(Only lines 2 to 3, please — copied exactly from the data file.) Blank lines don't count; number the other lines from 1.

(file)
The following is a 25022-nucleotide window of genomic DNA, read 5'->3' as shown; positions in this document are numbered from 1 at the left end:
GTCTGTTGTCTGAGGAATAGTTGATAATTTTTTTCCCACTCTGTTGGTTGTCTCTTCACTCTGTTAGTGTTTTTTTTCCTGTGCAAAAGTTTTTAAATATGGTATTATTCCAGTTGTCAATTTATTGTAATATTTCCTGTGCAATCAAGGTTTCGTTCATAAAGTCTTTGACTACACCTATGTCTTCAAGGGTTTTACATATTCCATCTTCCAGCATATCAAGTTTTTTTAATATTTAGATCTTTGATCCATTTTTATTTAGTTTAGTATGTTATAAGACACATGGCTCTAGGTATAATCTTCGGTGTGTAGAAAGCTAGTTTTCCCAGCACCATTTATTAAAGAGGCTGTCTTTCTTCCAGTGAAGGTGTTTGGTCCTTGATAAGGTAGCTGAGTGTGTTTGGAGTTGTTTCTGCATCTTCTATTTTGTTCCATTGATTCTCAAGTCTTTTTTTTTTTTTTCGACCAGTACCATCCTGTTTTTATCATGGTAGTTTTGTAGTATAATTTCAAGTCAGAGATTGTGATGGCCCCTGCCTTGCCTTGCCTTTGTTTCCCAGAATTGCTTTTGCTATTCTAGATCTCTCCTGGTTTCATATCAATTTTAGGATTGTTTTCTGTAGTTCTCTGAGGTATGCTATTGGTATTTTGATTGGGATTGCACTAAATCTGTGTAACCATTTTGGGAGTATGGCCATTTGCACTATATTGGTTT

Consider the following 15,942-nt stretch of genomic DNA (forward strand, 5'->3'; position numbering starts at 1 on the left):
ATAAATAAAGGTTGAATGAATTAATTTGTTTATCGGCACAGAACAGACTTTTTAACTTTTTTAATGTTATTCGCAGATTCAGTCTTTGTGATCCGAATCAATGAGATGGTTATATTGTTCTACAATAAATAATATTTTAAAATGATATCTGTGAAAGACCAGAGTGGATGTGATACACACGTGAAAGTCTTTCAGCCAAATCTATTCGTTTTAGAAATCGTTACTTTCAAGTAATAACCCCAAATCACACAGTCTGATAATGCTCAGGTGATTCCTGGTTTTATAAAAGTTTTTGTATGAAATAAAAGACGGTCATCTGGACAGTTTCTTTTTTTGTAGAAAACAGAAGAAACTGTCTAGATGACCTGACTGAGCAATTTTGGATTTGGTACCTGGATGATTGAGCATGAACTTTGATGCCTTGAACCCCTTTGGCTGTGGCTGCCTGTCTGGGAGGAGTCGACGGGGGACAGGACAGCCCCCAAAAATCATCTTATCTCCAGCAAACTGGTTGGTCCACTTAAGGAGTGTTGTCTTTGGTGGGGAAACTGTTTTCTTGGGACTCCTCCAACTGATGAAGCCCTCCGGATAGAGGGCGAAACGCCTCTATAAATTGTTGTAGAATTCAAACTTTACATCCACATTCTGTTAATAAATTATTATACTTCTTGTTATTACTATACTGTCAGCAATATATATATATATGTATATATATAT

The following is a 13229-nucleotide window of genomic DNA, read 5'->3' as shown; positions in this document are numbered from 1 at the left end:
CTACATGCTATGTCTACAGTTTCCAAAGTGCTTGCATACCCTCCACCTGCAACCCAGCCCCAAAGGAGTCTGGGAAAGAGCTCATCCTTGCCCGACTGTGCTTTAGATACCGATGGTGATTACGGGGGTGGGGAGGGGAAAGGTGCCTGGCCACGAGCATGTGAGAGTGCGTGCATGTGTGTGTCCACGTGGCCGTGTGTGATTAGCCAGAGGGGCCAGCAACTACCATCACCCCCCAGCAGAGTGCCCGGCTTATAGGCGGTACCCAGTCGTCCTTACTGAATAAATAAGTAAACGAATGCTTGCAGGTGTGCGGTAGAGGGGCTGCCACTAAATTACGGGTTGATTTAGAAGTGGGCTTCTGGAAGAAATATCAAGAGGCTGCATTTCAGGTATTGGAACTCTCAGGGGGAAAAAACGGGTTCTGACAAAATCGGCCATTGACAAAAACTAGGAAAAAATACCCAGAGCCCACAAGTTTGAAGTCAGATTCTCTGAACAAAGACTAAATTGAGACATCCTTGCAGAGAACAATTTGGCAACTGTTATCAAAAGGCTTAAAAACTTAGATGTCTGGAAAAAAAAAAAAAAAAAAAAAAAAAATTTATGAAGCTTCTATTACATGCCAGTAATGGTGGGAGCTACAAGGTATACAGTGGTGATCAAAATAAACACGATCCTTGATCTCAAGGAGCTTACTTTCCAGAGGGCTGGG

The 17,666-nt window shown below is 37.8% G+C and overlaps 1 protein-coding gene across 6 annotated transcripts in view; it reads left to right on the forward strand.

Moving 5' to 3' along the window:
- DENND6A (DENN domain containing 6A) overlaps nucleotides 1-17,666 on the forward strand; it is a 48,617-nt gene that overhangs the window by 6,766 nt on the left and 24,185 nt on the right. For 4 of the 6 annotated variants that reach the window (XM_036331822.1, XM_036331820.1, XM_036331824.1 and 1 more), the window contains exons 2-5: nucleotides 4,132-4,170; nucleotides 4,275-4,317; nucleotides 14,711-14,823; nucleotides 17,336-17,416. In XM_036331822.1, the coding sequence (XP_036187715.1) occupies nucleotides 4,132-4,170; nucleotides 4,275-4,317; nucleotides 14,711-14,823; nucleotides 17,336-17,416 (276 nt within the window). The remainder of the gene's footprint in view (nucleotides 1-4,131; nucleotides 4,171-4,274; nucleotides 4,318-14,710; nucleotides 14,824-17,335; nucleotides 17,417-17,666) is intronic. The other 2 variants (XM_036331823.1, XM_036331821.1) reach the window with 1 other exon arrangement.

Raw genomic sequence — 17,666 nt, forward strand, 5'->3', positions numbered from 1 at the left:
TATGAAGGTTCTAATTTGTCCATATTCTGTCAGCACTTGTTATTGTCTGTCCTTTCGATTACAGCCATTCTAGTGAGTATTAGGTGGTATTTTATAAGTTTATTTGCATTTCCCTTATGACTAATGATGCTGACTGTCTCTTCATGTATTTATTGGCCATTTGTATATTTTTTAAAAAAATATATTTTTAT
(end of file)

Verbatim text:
GTCTGTTGTCTGAGGAATAGTTGATAATTTTTTTCCCACTCTGTTGGTTGTCTCTTCACTCTGTTAGTGTTTTTTTTCCTGTGCAAAAGTTTTTAAATATGGTATTATTCCAGTTGTCAATTTATTGTAATATTTCCTGTGCAATCAAGGTTTCGTTCATAAAGTCTTTGACTACACCTATGTCTTCAAGGGTTTTACATATTCCATCTTCCAGCATATCAAGTTTTTTTAATATTTAGATCTTTGATCCATTTTTATTTAGTTTAGTATGTTATAAGACACATGGCTCTAGGTATAATCTTCGGTGTGTAGAAAGCTAGTTTTCCCAGCACCATTTATTAAAGAGGCTGTCTTTCTTCCAGTGAAGGTGTTTGGTCCTTGATAAGGTAGCTGAGTGTGTTTGGAGTTGTTTCTGCATCTTCTATTTTGTTCCATTGATTCTCAAGTCTTTTTTTTTTTTTTCGACCAGTACCATCCTGTTTTTATCATGGTAGTTTTGTAGTATAATTTCAAGTCAGAGATTGTGATGGCCCCTGCCTTGCCTTGCCTTTGTTTCCCAGAATTGCTTTTGCTATTCTAGATCTCTCCTGGTTTCATATCAATTTTAGGATTGTTTTCTGTAGTTCTCTGAGGTATGCTATTGGTATTTTGATTGGGATTGCACTAAATCTGTGTAACCATTTTGGGAGTATGGCCATTTGCACTATATTGGTTT

Consider the following 15,942-nt stretch of genomic DNA (forward strand, 5'->3'; position numbering starts at 1 on the left):